Malala Yousafzai is not the problem, We are

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Malala Yousafzai back at school

It has been four years since Pakistani army retook the control of the valley of Swat and ousted the TTP militants. It has been four years since an 11-year old kid, Malala Yousafzai, rose to fame when her diary of life under TTP rule in Swat was published by BBC. It has been four years, and yet, no one really knows what Malala has achieved with her “education activism”.

You follow the news and read blog posts after blog posts full of praise for Malala and think that she really is a national hero, that she has done more for the country than we could ever do, that she is a courageous little girl who stood up to TTP and spoke against them, that she is a brave warrior fighting for female education and women’s rights in the land of savages and barbarism, the province of Khyber Pakhtunkhwa. But come back to the real world and you have to ask yourself, “What HAS she done for female education in KPK?” The answer is: nothing. There are no facts or figures to support the claim that she and she alone has brought countless kids to school and has revolutionized the face of Swat valley.

The truth is that the TTP rule brought all life in Swat to halt, not just girl-only schools, and as soon as the army took over, that ceased to be the case. Life in Swat has returned to normal, and in Malala’s own words “the army is trying to rebuild good quality schools”. In other words, there is no female education problem in Swat. All the praise she has received is mere rhetoric
which seems to be working for majority of the people as they now believe in a cause which simply doesn’t exist.

The real education problem lies in the rural areas of the country where the literacy rate falls to 48% for both males and females as compared to the national literacy rate of 57%. The low literacy rate is caused by either the dominance of feudal mindset in these tribes or by the fact that rural families can’t afford to get their kids in to school. It is not caused by TTP’s mission to impose their so-called “shariah”. If we further look in to the literacy rate, females comprise 45% of the 57% literate population of the country. Overall literacy rates at all levels and among both genders in the country have improved a lot and they continue to rise, with no help at all from Malala.

Another major education problem in the country is the lack of a uniform nation-wide curriculum of good quality and the failure to nurture the thinking abilities of students in the current system. This problem has been addressed nowhere in Malala Yousafzai’s “education activism”.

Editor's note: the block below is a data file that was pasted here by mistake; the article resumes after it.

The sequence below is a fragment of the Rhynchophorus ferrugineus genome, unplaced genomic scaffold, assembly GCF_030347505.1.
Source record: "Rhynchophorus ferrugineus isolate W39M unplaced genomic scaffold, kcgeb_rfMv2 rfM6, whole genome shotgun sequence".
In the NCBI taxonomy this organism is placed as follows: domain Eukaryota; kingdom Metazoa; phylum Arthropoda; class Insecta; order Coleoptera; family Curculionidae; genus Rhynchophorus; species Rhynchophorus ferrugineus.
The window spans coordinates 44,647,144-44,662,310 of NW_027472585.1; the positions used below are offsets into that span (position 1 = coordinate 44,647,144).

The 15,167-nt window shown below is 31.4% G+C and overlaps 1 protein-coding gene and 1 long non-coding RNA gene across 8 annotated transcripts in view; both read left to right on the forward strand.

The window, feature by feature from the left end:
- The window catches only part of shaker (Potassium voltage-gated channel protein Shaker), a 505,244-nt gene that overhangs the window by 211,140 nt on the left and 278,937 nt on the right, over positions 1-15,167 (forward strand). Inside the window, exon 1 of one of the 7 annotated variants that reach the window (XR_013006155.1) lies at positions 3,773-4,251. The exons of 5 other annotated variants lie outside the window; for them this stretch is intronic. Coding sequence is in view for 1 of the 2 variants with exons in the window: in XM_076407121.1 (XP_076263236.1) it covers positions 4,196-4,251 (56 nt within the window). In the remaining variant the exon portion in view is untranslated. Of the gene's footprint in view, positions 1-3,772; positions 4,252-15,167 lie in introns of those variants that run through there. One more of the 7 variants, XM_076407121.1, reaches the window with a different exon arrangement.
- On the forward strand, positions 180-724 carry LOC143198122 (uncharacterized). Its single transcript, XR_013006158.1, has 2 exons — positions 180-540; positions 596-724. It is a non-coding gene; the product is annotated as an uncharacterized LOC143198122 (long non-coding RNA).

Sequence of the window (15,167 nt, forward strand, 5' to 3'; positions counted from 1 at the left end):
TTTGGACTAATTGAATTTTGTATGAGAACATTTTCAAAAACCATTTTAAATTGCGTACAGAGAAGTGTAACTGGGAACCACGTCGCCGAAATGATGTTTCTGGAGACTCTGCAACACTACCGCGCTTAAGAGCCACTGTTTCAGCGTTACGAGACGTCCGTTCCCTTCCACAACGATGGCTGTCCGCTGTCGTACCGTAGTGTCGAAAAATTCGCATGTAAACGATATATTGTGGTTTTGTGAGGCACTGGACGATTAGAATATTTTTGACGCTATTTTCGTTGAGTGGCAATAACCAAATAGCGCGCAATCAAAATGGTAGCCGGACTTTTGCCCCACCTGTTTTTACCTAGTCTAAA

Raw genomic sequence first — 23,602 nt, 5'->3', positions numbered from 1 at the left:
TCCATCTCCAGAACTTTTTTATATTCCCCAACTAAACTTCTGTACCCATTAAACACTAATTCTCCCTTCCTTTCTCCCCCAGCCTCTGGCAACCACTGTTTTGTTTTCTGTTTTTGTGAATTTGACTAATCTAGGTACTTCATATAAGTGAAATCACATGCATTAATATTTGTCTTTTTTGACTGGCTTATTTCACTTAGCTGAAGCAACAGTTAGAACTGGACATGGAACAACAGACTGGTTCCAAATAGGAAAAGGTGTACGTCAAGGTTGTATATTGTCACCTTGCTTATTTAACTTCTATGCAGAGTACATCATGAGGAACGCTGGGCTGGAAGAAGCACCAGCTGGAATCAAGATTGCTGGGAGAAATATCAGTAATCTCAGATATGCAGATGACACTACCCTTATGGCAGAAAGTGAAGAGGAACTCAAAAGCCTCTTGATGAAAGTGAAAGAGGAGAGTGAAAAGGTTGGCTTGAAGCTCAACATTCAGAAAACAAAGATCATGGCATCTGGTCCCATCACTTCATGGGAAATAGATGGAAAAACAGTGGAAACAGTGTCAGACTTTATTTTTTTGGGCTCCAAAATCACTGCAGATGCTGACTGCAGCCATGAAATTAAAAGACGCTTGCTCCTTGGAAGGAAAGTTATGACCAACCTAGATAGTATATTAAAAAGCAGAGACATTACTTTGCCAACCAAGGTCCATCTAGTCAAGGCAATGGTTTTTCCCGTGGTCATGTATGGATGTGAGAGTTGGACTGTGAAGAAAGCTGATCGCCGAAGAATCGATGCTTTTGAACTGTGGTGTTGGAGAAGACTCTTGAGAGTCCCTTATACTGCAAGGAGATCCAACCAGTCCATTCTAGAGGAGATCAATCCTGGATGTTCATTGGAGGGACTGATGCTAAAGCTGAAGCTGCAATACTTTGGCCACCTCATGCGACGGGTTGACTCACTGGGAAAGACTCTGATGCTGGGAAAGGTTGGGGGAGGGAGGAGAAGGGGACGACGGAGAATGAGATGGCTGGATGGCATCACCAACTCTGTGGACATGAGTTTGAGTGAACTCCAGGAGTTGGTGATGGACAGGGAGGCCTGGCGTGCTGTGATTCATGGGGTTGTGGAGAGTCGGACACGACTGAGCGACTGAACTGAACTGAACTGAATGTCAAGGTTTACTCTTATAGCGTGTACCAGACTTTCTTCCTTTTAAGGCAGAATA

Now this post is not against Malala, she is not a CIA agent and her getting shot in the face is not a conspiracy. This post is against her blind followers and fans who refuse to accept the truth even when it is right in front of them. It is surprising that the “educated” people of this country fail to realize that they are being played for fools by the local and international news media, and that they would rather turn against the people who do not support Malala rather than searching for facts. This clearly demonstrates the fact that the current education system simply doesn’t work as it fails to teach the students how to think for themselves. We are the same ignorant people with tribal mindsets under the layers of honorary titles and degrees.

It is sad that she was singled out and shot in the face, and I am glad that she recovered completely from the accident, that is something worth praising. But she was neither brave nor a courageous girl who stood in the way of the TTP and eventually got shot, it is not like she and her friends had a choice of giving up their cause or get killed. Her only fault seems to be her immense worldwide popularity and continuous appearance in the news media instead of her non-existent “education activism”. Her father, Ziauddin Yousafzai, has to be blamed here too, for pushing her to pretend to be an “activist”. In one of her earliest interviews, she had clearly stated that it was her father who wanted her to be a politician even though she didn’t like politics. Even her UN speech seems to be written by someone else, most probably her father.

She has been criticized for not talking about the US drone attacks in FATA that have destroyed as many futures as TTP, maybe even more. But it is not her fault, she is too young to realize the political situation of the country, and her father (being a liberal-minded Pakistani and a social activist) wouldn’t have a problem with drone attacks to urge her to speak about the issue.

The real problem then does not lie with Malala Yousafzai, it lies with us and her blind followers who seem to be running in the wrong direction to a non-existent destination. The social networking websites and blogs are full of praise for this young girl and criticism and insult for those who don’t support her. One word against Malala or her fans and you suddenly become a jealous pro-taliban misogynist. One word against Malala and you become the problem with the country and the obstacle standing in its progress. One word against her and you become a spineless coward who has never done anything for the country who just sits in his comfy home to criticize anything good happening in Pakistan.

Well I am sorry I cannot imagine a different world and commit to and fight for a non-existent cause. I am sorry I cannot change the world because I was not thrown into spotlight when I was just a kid. I am sorry I did not get featured in countless interviews, articles, documentaries and I am sorry I did not get to meet important personalities from both Pakistan and US so that I could become important enough to be heard. Most of all I am sorry that I tend to think for myself rather than blindly following a cause just because most of the people follow it like a flock of sheep.

It is not Malala who needs to address the drone attacks, it is us. We need to open our eyes and see the real picture and fight for the real causes such as peace, the poor quality and uniformity of our education system and rising against the influence of the news media. We need to realize that Malala is not a leader, she is just a kid, and she is no different from the innocent kids and adults that get killed by either drone attacks or terrorists. We need to sympathize with all these people, and not just Malala. We need to raise our voice against all injustices; we need to fight for all the victims, not just one. And if we can’t do that, then it is better to remain silent than to become a hypocrite and be selective in our sympathy.